Your Gears & Hydration

Getting the most out of your gears


When approaching a climb, shift down to easier gears as you approach or where the incline is fairly shallow.

The more pressure on the chain, the harder it is to shift gear and more likely it is to jump or, worse case, ping off the drivetrain. So try to shift when there’s not too much force being put through, hence shifting before the climb gets steep. It’s easier to shift to a higher gear from a low gear if you feel like you can push harder than vice versa. It’s also better when climbing to spin your legs in a low gear than try and push through a high gear, but more on that later.


Another time to be aware of your gearing is when approaching junctions where you’ll need to slow down and, in some cases, stop. If you’ve been riding in a higher gear, you’ll find it hard to push through when you start off again. When approaching the junction, shift down to an easier, lower gear, and you’ll find it easier to pick up speed again when you recommence pedalling.

Use the chainring for big jumps in gearing

If you want to jump up or down a large number of gears in one go, then shift between the two chainring sprockets because these have the biggest differences between them. For example, if you’re approaching a hill and want to drop down lots of gears, jump from the big ring to the smallest. The opposite holds true if you’ve got up to speed and want to go up a number of gears.

Just be aware that the chain needs to be around the middle sprockets on the cassette at the back, and that shifting the front and the back at the same time is not a good idea because you can drop the chain completely. As a side note, if you only clean one thing on your bike regularly it should be the drivetrain. Gears will run smoother and last longer with a regular clean and oil.

The importance of fuelling and hydration

The dreaded bonk. If you’ve experienced it, you’ll know it’s best avoided, and if you haven’t, take it from the rest of us you don’t want to!

Bonking is where you run completely out of energy while out on a ride. Your legs feel like lead, your head feels heavy, and the thought of continuing your ride home is just too much. Fuel yourself properly and not only will you avoid bonking, but you’ll also find your on-bike performance is much better and, as a result, the whole experience is much more fun.

Before you ride

Stay hydrated during the day, drinking little and often is important because starting a ride dehydrated won’t help on-bike performance.  Eat a balanced meal with carbohydrates. A breakfast of porridge with whole, rolled oats, sprinkled with dates or dried fruit makes a good base for a day of riding. O Pasta with protein and vegetables is great too. Aim to eat at least 3 hours before riding.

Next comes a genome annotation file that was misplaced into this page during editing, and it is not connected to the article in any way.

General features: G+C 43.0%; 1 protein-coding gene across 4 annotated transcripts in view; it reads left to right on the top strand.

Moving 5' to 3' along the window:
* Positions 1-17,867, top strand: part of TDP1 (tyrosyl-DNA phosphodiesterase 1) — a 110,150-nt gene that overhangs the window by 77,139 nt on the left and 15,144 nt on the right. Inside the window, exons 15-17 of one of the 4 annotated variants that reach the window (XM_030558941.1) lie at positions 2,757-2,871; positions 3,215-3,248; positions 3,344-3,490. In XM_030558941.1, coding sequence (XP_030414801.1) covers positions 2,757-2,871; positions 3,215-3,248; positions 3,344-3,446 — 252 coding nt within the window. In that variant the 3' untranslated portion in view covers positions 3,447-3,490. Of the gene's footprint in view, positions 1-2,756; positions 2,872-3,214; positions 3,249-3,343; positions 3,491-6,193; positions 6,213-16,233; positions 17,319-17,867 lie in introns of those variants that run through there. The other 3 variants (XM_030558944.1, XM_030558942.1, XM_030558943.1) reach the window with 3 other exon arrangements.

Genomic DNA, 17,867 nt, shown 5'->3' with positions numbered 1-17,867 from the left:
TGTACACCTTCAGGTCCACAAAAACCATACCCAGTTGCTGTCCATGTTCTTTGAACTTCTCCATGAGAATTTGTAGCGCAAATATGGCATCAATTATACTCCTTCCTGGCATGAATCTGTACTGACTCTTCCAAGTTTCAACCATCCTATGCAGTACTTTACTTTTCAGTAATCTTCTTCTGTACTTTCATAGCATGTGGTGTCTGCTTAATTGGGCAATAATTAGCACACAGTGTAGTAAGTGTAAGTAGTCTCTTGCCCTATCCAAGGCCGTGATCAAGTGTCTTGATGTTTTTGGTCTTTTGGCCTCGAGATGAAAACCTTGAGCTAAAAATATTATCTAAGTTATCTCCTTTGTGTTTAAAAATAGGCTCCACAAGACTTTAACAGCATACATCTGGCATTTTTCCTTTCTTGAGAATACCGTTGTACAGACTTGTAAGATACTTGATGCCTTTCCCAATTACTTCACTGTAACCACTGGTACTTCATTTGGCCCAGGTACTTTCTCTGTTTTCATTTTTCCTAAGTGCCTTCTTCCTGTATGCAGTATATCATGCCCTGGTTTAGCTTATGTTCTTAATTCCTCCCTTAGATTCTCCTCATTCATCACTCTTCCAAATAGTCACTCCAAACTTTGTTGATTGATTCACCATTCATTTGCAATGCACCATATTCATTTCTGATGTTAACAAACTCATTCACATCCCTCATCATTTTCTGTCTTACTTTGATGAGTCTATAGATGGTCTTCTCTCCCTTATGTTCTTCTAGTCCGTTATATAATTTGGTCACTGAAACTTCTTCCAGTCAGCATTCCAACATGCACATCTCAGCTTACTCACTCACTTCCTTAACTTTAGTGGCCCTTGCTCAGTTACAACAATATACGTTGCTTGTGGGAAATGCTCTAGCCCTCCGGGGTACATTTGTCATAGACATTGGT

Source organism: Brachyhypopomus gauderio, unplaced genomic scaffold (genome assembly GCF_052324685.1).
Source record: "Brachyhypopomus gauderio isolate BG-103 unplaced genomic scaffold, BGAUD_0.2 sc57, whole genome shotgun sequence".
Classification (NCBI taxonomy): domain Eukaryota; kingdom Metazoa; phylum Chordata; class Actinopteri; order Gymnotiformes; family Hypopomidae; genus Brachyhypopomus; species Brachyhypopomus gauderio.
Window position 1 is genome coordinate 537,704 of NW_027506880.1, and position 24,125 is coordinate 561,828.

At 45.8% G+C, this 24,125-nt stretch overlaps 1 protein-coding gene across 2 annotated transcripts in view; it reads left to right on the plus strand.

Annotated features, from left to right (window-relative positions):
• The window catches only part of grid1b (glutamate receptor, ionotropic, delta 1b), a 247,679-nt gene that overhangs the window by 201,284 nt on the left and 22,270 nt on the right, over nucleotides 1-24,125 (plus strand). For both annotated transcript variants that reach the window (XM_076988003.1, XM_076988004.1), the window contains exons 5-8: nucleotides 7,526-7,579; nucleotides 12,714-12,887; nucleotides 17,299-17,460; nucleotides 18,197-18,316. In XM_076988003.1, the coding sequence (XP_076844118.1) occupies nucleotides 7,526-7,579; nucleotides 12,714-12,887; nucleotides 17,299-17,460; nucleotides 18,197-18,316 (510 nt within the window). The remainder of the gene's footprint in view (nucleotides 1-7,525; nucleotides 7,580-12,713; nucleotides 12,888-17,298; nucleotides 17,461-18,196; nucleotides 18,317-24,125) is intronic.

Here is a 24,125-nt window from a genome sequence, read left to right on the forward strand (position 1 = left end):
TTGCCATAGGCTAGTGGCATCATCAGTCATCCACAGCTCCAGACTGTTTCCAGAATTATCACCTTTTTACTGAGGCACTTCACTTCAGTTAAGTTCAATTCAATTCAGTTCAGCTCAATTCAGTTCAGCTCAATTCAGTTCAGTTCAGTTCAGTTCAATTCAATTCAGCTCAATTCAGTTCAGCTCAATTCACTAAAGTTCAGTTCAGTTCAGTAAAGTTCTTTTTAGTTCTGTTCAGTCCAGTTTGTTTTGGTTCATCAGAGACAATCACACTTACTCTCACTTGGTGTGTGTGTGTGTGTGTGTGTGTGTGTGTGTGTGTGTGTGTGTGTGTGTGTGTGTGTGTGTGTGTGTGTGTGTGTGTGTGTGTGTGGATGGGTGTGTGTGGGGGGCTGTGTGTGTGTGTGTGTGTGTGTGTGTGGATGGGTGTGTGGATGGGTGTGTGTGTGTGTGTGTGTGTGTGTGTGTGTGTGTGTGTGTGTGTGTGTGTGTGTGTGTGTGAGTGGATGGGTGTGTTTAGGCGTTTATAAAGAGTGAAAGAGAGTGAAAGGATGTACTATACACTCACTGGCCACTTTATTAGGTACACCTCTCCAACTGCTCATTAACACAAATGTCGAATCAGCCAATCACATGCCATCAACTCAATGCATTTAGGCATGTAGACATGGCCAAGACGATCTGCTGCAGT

During your ride

Keep drinking during the ride. To replace essential electrolytes needed for good muscle function, which are lost in sweat, it’s a good idea to use a soluble hydration tablet. This is particularly important on long rides and in hot weather.

While riding, your body needs a steady supply of carbohydrates in the form of sugars to keep your muscles powered. If you go for low-intensity riding, your body will break down fat stores into carbohydrates to do this. However, go above this level and your body can’t break down fat quickly enough so will rely solely on the sugars, or glycogen, stored in your muscles, which quickly run out. 

Once that happens, it’s bonk time, so it’s important to keep your body topped up with small amounts of easily digestible carbohydrates as you ride. There are plenty of nutrition products on the market to keep your energy levels topped up such as bars, gels and even waffles.

If you don’t want to use specific nutrition products, you can also try:

  • Jelly babies or other jelly sweets
  • Bananas
  • Jam sandwiches
  • Fig rolls
  • Dried fruit and nuts

After you ride

Keep drinking water if you’re feeling thirsty.

A protein-rich meal or drink will help with muscle recovery, so try some of these tasty smoothie recipes or quick meal suggestions. And of course one of the of the most popular post-ride recovery foods is a big glass of chocolate milk.

Riding in groups

There’s nothing quite like the feeling of riding along in a pack, slipstreaming each other, sliding through the air and moving like a well-oiled machine. Group riding is thrilling but also requires a few essential skills to make it as safe as possible.

It can feel a little nerve-wracking riding so close to other riders at first, so you may want to build up by riding with friends or on social club rides. Consistency and communication are key: be predictable, don’t make sudden moves such as turning or braking without indicating that you’re going to do it, and keep talking to the riders around you.

There are specific types of formation and movements that you’ll encounter on group rides, watch the below short video guide.

Complete and Continue